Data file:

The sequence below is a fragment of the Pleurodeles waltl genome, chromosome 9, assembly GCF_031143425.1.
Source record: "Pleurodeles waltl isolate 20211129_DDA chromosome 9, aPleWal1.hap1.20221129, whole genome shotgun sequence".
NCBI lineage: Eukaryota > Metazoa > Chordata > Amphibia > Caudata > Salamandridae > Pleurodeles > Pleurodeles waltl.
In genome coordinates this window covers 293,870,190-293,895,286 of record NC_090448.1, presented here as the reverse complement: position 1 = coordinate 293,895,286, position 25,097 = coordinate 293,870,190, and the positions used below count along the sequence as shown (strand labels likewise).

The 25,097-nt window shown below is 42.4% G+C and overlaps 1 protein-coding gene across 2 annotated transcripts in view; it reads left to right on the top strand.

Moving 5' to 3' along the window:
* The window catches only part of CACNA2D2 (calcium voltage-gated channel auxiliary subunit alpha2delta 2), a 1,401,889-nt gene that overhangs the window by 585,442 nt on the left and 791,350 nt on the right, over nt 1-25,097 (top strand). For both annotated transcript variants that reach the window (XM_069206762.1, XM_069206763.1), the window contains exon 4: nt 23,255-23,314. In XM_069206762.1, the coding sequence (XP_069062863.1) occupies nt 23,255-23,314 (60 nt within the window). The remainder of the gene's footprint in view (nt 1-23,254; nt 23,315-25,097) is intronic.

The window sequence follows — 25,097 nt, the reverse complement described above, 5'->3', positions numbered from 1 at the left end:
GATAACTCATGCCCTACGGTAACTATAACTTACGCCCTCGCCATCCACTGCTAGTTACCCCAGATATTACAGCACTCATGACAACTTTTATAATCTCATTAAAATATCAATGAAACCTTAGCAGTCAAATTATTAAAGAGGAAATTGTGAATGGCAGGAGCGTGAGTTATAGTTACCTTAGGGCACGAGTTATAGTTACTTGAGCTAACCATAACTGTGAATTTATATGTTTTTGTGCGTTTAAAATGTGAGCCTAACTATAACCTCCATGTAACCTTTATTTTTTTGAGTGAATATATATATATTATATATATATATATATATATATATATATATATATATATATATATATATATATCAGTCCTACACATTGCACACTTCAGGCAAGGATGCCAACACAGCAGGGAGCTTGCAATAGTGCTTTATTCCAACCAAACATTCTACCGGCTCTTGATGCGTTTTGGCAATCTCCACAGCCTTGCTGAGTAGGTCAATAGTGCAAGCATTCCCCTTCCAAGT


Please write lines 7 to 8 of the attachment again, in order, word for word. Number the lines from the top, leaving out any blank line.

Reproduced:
* The window catches only part of CACNA2D2 (calcium voltage-gated channel auxiliary subunit alpha2delta 2), a 1,401,889-nt gene that overhangs the window by 585,442 nt on the left and 791,350 nt on the right, over nt 1-25,097 (top strand). For both annotated transcript variants that reach the window (XM_069206762.1, XM_069206763.1), the window contains exon 4: nt 23,255-23,314. In XM_069206762.1, the coding sequence (XP_069062863.1) occupies nt 23,255-23,314 (60 nt within the window). The remainder of the gene's footprint in view (nt 1-23,254; nt 23,315-25,097) is intronic.

The window sequence follows — 25,097 nt, the reverse complement described above, 5'->3', positions numbered from 1 at the left end: